My "duck day diet" starts with a high-carbo breakfast of pancakes, cereal, fruit, etc. I take a generous supply high-carbohydrate and a few high-sugar snacks to the blind with me. For dinner, meat and potatoes - hopefully a good steak - provides the fat and protein at a time when the slow digestion of these more complex nutrients do not hamper my internal heating system.

Besides, I like pretzels!

When Deer Scout You

We all scout for deer and sometimes are able to pattern a particular buck. It shouldn't surprise you to know that deer learn our normal hunting patterns and adapt to them.
For instance, it doesn't take the deer long to figure out that most hunters are on stand early in the morning and late in the afternoon. They realize that most hunters head for camp to eat lunch, loaf and nap at midday. Their reaction is to move less early and late and more during the middle of the day.
If most deer hunting on an area is from permanent stands, the deer soon learn where all these stands are and develop movement patterns to avoid them. The deer also seem to have an uncanny ability to know when a stand is occupied.
The deer know you are hunting them but they don't have to know when and where. Hunt during the midday hours, particularly during the rut, and use portable stands to change locations frequently.

Hunting the Rut

The peak of the rut offers both great opportunity and great challenge for deer hunters focusing on a trophy buck. The deer herd is in upheaval. Bucks are actively pursuing does and all deer movement is increased. Daytime movement increases and this is a great time to stay on stand all day.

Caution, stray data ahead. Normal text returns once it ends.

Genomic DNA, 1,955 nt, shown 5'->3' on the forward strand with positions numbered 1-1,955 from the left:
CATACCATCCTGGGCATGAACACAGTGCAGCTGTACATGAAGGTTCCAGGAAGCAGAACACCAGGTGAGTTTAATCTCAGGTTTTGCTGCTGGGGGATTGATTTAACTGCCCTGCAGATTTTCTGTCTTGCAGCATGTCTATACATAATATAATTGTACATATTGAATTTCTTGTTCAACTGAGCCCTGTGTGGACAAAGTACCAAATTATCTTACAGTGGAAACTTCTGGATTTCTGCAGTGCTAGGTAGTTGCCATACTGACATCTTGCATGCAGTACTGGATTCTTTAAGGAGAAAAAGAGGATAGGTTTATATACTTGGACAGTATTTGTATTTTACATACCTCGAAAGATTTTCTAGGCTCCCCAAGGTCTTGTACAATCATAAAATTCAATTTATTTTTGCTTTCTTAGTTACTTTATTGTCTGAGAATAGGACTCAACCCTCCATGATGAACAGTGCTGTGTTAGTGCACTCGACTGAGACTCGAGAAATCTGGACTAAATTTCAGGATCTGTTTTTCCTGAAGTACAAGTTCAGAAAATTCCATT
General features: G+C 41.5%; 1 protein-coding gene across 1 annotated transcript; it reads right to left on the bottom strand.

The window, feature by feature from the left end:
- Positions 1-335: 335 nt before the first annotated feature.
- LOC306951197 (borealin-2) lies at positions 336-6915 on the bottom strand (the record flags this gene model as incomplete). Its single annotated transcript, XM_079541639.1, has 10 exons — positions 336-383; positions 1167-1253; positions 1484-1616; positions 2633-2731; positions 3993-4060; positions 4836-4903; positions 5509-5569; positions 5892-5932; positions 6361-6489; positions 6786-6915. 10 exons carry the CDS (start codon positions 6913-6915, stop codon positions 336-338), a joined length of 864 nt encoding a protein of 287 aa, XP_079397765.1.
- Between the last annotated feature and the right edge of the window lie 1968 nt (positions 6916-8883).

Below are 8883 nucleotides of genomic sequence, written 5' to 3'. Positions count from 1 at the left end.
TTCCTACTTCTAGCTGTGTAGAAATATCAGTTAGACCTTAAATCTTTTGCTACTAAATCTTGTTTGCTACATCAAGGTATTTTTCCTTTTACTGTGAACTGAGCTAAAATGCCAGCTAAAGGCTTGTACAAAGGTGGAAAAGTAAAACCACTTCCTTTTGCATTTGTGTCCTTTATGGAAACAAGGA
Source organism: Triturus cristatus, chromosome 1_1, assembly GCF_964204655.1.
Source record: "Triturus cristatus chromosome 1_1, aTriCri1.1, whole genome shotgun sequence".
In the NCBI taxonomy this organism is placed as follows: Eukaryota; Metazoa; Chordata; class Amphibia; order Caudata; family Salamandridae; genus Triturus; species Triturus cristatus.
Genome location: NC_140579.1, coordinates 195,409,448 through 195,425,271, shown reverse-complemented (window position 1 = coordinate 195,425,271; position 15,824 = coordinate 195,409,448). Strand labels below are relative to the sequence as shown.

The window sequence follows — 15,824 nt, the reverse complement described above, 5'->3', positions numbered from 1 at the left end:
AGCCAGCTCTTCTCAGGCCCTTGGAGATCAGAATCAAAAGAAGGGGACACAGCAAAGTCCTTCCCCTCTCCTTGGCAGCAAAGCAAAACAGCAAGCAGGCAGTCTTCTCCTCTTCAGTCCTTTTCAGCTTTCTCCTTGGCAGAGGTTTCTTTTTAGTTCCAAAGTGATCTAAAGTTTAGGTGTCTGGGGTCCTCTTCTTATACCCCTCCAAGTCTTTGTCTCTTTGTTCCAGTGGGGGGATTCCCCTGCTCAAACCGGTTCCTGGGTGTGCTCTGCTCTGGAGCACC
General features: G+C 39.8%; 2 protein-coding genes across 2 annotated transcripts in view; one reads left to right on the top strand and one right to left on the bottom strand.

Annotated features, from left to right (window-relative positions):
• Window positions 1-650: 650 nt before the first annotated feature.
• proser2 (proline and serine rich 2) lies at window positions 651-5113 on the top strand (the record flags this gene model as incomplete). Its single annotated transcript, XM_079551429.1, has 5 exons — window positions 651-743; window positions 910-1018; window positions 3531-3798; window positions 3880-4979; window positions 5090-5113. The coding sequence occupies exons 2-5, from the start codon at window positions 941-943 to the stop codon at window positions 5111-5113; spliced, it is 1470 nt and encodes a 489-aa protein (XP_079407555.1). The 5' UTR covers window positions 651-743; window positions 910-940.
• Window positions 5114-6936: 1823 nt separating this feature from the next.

Big bucks don't lose all their caution, but they are distracted by does and that's a big help for the hunter. Also, they often pursue does outside their home territories and don't enjoy their usual home-field advantage.

At the same time they are considerably off their normal pattern. If you have really patterned a particular buck, your hunting plan may suffer. I try to hunt near doe-use areas, picking areas of thick cover attractive to bucks. Buck trails, where they intersect or come close to main deer trails, are another good bet during the rut.

The main thing is to be in the woods and stay sharp. When you see a doe, watch for what's behind her.

 

How to Use a Bow Stringer

One of the first things you need to know when stringing a Recurve bow is that the large